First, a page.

As a subcontractor, there are times when you may feel like a small fish in a big sea and can be easily overwhelmed by the legalities of it all.
You might be tempted to take on every job on offer. However, it’s important to consider choosing the right job, and the right General Contractor, for your business. This choice can help you avoid future problems with payments, or even lengthy court cases.
Also, if you find the perfect General Contractor and establish a good relationship, you are likely to secure regular work for years to come.
Richard Lyall, Strategist and Executive with over 35 years in the residential building industry, told Jobsite ANZ, “There is no substitute for gathering information on a company to determine whether to do business with them or not. This can be done by checking with businesses that have done or are doing business with them.
“What is the company’s track record? How fast have they expanded or declined? How long have they been in business? Who runs the company? What is their reputation? Have they been involved in contract litigation? If so, why and what happened? It pays to take the time to learn as much as possible.”
So here are our top tips to follow when considering working with a new General Contractor.
Check Reputation and Job History
You are about to enter a business relationship and like all relationships, it pays to know who you are hopping into bed with.
Before committing to working with a new General Contractor, consider:
- Do they have the capabilities to carry out this job in its entirety?
- Have they worked on similar projects, or is this a new arm of their business?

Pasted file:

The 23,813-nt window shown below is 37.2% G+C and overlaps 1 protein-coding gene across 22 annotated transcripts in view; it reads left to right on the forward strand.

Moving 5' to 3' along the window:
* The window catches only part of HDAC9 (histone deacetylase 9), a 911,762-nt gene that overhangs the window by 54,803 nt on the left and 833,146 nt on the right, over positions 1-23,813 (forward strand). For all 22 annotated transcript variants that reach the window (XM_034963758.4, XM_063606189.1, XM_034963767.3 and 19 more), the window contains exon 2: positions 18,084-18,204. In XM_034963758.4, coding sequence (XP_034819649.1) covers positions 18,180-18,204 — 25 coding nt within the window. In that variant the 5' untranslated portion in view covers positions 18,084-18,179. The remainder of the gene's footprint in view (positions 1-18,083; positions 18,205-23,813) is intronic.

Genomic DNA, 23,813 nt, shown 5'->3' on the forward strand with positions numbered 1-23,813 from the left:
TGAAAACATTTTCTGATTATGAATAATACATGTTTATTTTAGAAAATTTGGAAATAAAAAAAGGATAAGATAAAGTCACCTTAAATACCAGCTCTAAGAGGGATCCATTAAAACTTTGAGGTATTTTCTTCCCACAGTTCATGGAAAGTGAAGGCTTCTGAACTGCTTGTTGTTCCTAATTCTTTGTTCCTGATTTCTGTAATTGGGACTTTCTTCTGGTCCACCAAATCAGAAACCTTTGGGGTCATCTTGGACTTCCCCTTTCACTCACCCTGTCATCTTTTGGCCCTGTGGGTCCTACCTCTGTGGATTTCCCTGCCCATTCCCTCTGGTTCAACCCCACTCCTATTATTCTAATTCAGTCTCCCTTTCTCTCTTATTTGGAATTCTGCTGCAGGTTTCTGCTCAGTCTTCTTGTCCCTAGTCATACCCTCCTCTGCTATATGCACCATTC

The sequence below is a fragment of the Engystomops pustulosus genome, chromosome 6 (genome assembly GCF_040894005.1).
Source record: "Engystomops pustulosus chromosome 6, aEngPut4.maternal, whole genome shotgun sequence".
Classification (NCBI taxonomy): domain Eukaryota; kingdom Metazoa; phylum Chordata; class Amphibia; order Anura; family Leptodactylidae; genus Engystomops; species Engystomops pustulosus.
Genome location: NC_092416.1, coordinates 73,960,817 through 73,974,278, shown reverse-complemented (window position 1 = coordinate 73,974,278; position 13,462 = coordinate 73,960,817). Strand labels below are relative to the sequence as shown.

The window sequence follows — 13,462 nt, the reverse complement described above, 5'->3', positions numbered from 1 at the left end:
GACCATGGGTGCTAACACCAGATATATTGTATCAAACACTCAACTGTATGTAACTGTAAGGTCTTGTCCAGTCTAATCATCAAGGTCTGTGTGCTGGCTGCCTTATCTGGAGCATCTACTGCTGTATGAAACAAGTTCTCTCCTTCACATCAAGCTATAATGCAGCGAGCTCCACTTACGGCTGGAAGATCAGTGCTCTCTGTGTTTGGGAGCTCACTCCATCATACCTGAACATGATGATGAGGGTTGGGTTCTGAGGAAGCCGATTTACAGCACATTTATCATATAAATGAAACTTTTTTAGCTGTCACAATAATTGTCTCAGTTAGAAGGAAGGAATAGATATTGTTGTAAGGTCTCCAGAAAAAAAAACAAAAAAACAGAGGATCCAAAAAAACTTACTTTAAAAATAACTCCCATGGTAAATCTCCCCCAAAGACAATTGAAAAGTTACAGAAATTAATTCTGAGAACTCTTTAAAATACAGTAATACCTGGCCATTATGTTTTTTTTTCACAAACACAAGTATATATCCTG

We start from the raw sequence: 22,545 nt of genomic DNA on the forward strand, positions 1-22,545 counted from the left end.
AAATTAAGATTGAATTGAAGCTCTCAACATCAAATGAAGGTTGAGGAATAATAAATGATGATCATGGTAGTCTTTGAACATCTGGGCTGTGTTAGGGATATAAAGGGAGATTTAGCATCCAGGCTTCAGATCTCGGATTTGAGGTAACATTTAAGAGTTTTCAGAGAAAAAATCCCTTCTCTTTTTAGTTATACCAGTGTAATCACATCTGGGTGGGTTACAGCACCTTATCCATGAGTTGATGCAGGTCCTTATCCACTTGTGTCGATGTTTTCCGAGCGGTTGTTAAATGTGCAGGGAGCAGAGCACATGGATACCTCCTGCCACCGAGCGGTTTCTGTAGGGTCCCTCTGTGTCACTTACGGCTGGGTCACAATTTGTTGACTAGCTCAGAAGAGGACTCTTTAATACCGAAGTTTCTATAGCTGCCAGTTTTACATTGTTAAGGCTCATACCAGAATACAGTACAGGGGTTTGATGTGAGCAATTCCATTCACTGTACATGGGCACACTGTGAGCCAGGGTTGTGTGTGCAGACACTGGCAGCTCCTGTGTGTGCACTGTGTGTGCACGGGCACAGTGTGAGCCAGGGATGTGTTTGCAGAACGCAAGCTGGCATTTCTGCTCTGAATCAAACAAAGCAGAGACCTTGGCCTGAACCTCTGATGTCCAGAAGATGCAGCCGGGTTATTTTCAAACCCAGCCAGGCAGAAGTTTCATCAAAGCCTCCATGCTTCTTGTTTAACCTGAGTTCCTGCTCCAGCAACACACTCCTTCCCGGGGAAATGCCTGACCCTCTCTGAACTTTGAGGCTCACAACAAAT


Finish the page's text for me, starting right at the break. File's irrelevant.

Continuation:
- Are they known to complete projects on time?
- Do they have more projects in the pipeline, but not so many it may put pressure on their current projects?
- Do they work with the same subcontractors on numerous projects?
A good place to start is their website, Linkedin, and Facebook. On these platforms, you can find comments and discussions that could give you some insight into their practices.
Look at their Client Communications and Internal systems
Communication is the key to any good relationship. It makes sense to look at the way the company interacts with their clients and their subcontractors. Will you be able to get in touch with someone easily throughout the job?
Do they have the appropriate construction management software to allow for realtime communication and access for subcontractors?
Do they have systems in place to ensure good project-coordination and collaboration?
At the end of the day, poor communication can negatively affect productivity. This, in turn, is more than likely to reduce profit margins and might even delay the project in the long run.
View their Business Credentials
It’s not uncommon for contractors to produce their credentials for clients, so it’s only fair they do the same for their subbies.
Things you may want to look at include their work health and safety record, finances, bond capabilities, insurance coverage, project portfolio and as previously mentioned by Lyall, their litigation history.
Choosing a general contractor that has a strong financial track record is crucial to lower the risk of payment issues.
Take time with the Contract
The contract is extremely important. It needs to be understood by both parties, so it pays to sit down and have an honest discussion around any possible issues either party may have. You can use this opportunity to see how the General Contractor handles your questions and concerns.
You need to read through every aspect of the contract to make sure it is mutually beneficial in order to engage a positive relationship from the start.
Another thing you can do is follow construction news relevant to your business. Take note of any General Contractors making news for the right, or wrong, reasons. You may also want to actively seek out potential General Contractors you’d like to work with. This could be based on the types of projects they regularly do, their focus on sustainability, or any other aspects that make them a good match for you and your business.
You can find out more about your rights as a subcontractor here.